close but no cigar

my poem Alarm did ok in this contest. I only enter free contests because I don’t really think that its worth the money trying my luck with those (this one, for example…free and it had 1,500 people send in work! yikes!). and even the ones that cost money still have lots of applicants. i did send in for one contest this year though–the Rattle chapbook prize. it comes with a subscription to Rattle so I figure its a win-win (even when you don’t win). i wrote a chapbook that has nothing to do with my church lady poems. i’m not entirely sure i want to work towards publishing it, so i only sent to the one contest. if i find a chapbook publisher that i’m particularly interested in working with, then perhaps. but a large part of me wonders, what is the point? can i do readings? no. will it make money and provide for my family? decidedly no. do i need to publish to keep my job? absolutely no. will anyone even read it? so you see my line of thinking here (negative) (but accurate). if you are reading this and have thoughts on chapbooks, what are your thoughts? are they as negative as mine?

6 Comments

  1. My thoughts on chapbooks: they’re fun to see in print. No, probably not many people are going to read them. But they are a sort of personal treasure, better than a folder of poems on your PC. Chapbooks are out there for the writer herself, although places like Rattle try to convince the world otherwise.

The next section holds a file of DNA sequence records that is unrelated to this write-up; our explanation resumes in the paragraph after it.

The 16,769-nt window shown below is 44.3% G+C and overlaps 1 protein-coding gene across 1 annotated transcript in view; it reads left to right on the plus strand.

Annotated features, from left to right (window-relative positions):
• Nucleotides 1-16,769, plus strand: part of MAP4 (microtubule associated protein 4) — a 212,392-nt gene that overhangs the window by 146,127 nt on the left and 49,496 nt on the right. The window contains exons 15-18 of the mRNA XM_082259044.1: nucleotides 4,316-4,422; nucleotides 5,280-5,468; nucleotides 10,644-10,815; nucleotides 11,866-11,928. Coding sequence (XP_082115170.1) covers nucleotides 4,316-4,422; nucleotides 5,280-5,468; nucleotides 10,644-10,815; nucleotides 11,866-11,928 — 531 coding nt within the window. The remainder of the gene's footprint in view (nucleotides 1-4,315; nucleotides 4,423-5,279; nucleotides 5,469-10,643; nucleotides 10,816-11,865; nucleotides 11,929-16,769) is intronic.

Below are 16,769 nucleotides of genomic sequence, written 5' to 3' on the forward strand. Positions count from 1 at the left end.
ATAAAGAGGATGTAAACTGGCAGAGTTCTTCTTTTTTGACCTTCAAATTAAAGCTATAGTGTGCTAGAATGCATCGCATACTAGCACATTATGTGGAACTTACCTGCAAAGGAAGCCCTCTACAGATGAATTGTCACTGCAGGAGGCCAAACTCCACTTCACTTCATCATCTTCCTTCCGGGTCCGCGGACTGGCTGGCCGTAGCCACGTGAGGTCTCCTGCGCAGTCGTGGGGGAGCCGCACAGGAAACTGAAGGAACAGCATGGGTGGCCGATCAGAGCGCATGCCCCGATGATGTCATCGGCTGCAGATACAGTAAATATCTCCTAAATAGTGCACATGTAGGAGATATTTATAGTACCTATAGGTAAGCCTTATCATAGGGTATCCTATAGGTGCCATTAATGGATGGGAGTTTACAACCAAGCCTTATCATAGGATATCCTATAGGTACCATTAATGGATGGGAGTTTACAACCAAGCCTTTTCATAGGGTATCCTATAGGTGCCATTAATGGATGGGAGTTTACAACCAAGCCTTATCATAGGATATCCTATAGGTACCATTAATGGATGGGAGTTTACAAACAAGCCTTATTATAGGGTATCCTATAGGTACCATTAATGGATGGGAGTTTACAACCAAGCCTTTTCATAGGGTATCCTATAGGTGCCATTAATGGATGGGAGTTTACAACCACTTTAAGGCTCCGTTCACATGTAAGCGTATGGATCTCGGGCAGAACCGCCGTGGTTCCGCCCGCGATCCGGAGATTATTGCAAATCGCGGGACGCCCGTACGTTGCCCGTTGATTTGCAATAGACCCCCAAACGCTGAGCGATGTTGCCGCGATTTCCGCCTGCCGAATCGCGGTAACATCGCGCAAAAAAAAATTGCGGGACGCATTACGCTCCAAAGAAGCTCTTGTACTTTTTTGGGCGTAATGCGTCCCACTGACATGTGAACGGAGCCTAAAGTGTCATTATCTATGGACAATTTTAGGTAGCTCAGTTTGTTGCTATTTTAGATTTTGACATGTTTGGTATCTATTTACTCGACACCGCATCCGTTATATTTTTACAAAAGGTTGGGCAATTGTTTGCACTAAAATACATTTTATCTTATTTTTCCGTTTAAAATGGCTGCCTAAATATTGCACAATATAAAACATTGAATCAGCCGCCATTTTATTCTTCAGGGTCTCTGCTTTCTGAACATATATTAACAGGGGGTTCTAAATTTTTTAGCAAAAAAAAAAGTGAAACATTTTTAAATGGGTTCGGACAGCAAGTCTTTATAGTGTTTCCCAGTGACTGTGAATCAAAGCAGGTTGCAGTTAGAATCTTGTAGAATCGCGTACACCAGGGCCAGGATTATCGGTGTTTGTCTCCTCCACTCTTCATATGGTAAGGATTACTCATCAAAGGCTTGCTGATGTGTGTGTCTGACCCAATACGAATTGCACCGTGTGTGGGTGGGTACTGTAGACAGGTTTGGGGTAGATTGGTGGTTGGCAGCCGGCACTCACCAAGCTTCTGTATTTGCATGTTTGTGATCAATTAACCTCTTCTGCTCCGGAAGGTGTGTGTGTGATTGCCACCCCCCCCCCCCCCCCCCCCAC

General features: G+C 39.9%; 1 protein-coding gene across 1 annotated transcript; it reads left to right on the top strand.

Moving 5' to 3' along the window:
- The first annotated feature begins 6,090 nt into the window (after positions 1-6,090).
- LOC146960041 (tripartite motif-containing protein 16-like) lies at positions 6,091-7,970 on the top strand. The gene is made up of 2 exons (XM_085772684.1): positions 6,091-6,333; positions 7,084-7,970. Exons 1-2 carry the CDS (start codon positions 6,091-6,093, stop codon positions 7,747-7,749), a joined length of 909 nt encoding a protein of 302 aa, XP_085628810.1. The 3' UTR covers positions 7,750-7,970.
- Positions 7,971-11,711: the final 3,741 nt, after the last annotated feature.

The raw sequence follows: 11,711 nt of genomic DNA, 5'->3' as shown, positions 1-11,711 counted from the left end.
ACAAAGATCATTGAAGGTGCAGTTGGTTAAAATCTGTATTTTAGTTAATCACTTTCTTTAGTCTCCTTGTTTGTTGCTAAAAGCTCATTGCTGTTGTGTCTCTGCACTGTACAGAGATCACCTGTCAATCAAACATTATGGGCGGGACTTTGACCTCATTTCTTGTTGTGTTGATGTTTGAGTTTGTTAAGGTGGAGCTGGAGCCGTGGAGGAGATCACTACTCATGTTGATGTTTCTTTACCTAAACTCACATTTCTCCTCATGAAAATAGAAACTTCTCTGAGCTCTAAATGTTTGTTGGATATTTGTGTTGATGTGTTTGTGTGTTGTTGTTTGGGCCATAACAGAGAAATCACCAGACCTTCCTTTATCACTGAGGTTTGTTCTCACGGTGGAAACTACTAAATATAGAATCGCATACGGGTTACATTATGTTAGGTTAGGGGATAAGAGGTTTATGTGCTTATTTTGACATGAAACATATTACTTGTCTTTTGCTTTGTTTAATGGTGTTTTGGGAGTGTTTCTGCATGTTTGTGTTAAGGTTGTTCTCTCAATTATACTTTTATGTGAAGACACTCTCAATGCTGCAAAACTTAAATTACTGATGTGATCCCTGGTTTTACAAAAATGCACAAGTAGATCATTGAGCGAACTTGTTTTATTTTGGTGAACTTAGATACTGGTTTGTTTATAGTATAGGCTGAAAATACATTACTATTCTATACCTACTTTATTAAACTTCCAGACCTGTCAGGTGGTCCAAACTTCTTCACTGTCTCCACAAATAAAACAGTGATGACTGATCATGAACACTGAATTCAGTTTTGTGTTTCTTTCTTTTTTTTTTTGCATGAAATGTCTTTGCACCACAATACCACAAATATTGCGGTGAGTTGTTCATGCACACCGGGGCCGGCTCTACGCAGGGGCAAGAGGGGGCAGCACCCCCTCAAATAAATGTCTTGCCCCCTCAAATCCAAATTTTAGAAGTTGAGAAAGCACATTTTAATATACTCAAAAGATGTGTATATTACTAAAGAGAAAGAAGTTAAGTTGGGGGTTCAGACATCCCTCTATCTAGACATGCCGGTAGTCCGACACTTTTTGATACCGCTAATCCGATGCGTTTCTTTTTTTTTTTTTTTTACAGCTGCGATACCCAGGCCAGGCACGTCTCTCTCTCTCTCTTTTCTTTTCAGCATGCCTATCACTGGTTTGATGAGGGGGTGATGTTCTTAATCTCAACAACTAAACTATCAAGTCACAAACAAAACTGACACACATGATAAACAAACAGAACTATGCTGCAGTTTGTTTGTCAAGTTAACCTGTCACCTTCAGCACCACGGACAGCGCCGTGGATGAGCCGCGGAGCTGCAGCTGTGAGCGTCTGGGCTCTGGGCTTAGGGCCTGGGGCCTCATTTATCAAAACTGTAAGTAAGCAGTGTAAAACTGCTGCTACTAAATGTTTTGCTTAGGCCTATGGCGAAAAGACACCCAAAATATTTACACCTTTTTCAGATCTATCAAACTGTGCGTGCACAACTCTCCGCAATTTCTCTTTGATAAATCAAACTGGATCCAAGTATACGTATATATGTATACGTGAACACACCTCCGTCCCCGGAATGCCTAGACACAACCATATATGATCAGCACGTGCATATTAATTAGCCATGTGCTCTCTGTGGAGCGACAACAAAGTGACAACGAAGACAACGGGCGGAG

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  2. I like reading chapbooks, sometimes more than so-called full-sized collections. Sometimes a complete cycle of poems doesn’t need to be more than 25 pages long. But I believe in finding out what size a collection wants to be first and then decided whether and where to publish it. That said, I also saw the terms of Rattle’s chapbook contest this year and said “Hell yeah!” and three days later I had a chapbook all ready to go. And now they’ve decided to send out a chapbook with every issue of the magazine, so TOTAL win-win as far as I’m concerned.

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      1. I asked Tim how they could afford to do it, and his answer boiled down to economies of scale. With so many subscribers, they have large print runs and a bulk mail permit, so it comes to a little over a dollar per contest entrant, I think he said. So from that perspective, it’s an ingenious way to grow their subscriber base.

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